Pursuant to the October 2020 amendment to the Regeneron Agreement, Regeneron agreed to pay us $0.3 million to fund our ongoing research program and $0.5 million to help secure the services of a contract development and manufacturing organization. The $0.5 million payment was creditable against the milestone associated with the initiation of manufacturing to support GLP toxicology studies of DB-OTO. Additionally, Regeneron agreed to reimburse us for up to $10.5 million of third-party costs related to the GLP toxicology studies of DB-OTO as such costs are incurred, and we agreed that the aggregate potential milestone payments for DB-OTO would be reduced by $15.0 million. In addition, notwithstanding its removal from the collaboration, for DB-ATO, we agreed to pay to Regeneron a royalty calculated as a low-to mid-single digit percentage of net sales of DB-ATO, on a country-by-country basis, until the latest of the expiration of the last patent covering DB-ATO in such country, the expiration of all applicable regulatory exclusivities for DB-ATO in such country and the tenth anniversary of the first commercial sale of DB-ATO in such country.

In February 2023, we further amended the Regeneron Agreement to provide for accelerated development milestone payments by Regeneron to us for clinical development milestones for DB-OTO and pre-investigational new drug milestones for AAV.103. In March 2023, we became entitled to a $4.4 million payment from Regeneron following our achievement of a preclinical development milestone under the Regeneron Agreement.

 

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Series D Preferred Stock Financing

In November 2020, we entered into a Series D preferred stock purchase agreement, or the Series D purchase agreement, providing for the issuance and sale by us of an aggregate of up to 47,610,763 shares of our Series D preferred stock at a price per share of $1.7265, for an aggregate purchase price of up to $82.2 million, in two closings. In November 2020, we issued and sold an aggregate of 31,740,554 shares of Series D preferred stock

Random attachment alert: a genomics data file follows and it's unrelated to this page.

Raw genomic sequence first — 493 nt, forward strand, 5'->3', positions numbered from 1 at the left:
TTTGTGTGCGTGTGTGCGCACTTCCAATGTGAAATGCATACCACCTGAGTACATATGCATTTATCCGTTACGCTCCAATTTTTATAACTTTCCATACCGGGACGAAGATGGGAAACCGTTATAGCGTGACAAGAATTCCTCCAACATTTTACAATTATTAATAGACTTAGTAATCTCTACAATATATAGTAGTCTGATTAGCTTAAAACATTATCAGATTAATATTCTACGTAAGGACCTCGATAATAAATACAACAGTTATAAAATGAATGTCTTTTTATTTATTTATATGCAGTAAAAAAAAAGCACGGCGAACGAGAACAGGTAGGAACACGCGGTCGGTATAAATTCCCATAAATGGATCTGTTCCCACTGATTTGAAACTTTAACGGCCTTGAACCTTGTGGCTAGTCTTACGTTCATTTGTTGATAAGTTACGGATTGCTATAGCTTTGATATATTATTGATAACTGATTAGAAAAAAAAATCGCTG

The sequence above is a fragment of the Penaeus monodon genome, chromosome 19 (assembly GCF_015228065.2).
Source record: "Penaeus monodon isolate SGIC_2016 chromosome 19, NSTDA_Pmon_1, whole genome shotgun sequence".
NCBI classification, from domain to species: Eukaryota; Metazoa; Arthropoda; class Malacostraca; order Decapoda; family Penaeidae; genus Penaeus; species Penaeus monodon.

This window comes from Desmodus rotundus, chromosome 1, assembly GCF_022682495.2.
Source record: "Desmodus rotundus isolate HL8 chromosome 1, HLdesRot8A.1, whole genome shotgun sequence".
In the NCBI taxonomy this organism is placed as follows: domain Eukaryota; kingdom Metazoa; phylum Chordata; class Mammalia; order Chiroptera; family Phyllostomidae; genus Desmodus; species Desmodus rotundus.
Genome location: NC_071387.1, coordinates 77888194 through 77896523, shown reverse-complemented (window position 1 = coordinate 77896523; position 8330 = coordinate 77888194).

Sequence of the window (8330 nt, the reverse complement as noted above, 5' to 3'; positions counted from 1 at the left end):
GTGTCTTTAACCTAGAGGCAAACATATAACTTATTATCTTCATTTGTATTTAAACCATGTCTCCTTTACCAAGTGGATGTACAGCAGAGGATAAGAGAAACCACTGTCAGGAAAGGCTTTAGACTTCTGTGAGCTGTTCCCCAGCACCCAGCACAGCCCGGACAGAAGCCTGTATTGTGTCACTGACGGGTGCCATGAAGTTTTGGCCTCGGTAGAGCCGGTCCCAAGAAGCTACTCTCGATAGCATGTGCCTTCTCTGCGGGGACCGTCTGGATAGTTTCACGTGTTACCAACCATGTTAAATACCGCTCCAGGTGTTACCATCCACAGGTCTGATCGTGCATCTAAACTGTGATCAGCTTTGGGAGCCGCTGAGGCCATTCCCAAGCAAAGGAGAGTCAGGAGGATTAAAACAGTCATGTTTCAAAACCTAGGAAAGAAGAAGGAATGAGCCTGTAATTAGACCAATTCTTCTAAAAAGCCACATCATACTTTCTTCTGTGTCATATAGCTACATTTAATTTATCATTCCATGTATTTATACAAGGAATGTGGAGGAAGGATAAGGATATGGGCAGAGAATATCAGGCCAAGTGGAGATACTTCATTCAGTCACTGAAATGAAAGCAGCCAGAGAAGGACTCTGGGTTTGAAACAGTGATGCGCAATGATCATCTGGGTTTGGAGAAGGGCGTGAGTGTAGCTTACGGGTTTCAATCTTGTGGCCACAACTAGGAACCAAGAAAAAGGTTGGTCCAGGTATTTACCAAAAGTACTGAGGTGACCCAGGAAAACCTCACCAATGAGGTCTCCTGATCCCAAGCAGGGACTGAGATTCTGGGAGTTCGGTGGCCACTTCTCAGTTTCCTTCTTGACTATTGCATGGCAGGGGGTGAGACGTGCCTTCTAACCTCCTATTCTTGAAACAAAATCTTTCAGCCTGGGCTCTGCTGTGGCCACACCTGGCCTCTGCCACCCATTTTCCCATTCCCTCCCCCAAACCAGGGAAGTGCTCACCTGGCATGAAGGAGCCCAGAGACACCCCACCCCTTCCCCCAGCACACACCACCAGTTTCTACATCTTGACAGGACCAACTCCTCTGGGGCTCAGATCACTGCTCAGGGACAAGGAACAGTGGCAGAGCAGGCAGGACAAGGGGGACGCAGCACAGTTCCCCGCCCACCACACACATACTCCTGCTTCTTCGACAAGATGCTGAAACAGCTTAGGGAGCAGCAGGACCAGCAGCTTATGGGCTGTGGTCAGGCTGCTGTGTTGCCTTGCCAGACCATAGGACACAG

for an aggregate purchase price of $54.8 million in the initial closing. Pursuant to the Series D purchase agreement, in February 2021, we issued and sold an aggregate of 15,870,209 shares of Series D preferred stock for an aggregate purchase price of $27.4 million in the second closing. The following table sets forth the aggregate number of shares of our Series D preferred stock that we issued and sold to our directors and 5% stockholders and their affiliates in the second closing and the aggregate purchase price for such shares:

 

Purchaser

 

Shares of Series D Preferred Stock

 

 

Aggregate Purchase Price at the Second Closing

 

Entities affiliated with OrbiMed(1)

 

 

5,792,066

 

 

$

10,000,002

 

Citadel Multi-Strategy Equities Master Fund Ltd.

 

 

1,930,688

 

 

$

3,333,333

 

GV 2019, L.P.

 

 

1,448,016

 

 

$

2,500,000

 

GSK Equity Investments, Limited(2)

 

 

579,207

 

 

$

1,000,001

 

Third Rock Ventures III, L.P.(3)

 

 

96,535

 

 

$

166,668

 

 

(1)
Peter A. Thompson, M.D., a member of our board of directors, is a partner of OrbiMed.
(2)
Matthew Foy, a former member of our board of directors, is a partner of SR One Capital Management, LP, which is the investment advisor for GSK Equity Investments, Limited.
(3)
Neil Exter, M.B.A., a member of our board of directors, is a partner of Third Rock Ventures III, L.P.

Initial Public Offering

On February 17, 2021, we closed our initial public offering of 7,062,000 shares of common stock at a public offering price of $18.00 per share, and on February 24, 2021, we issued and sold an additional 600,000 shares of common stock at a public offering price of $18.00 per share pursuant to the partial exercise of the underwriters’ option to purchase additional shares of common stock. The following table sets forth the number of shares of our common stock purchased by our directors, executive officers and 5% stockholders and their affiliates and the aggregate purchase price paid for such shares:

 

Purchaser

 

Shares of Common Stock

 

 

Aggregate Purchase Price

 

Entities affiliated with OrbiMed(1)

 

 

1,666,666

 

 

$

29,999,998

 

Citadel Multi-Strategy Equities Master Fund Ltd.

 

 

700,000

 

 

$

12,600,000

 

GSK Equity Investments, Limited(2)

 

 

135,000

 

 

$

2,430,000

 

 

(1)
Dr. Thompson, a member of our board of directors, is a partner of OrbiMed.
(2)
Mr. Foy, a former member of our board of directors, is a partner of SR One Capital Management, LP, which is the investment advisor for GSK Equity Investments, Limited.

Transactions with Third Rock Ventures LLC

We paid a total of $196,310 to Third Rock Ventures LLC for investor relations and scientific advisory services that were provided to us during 2021. Mr. Exter, a member of our board of directors, is a partner of Third Rock Ventures LLC. There were no payments made to Third Rock Ventures LLC during 2022.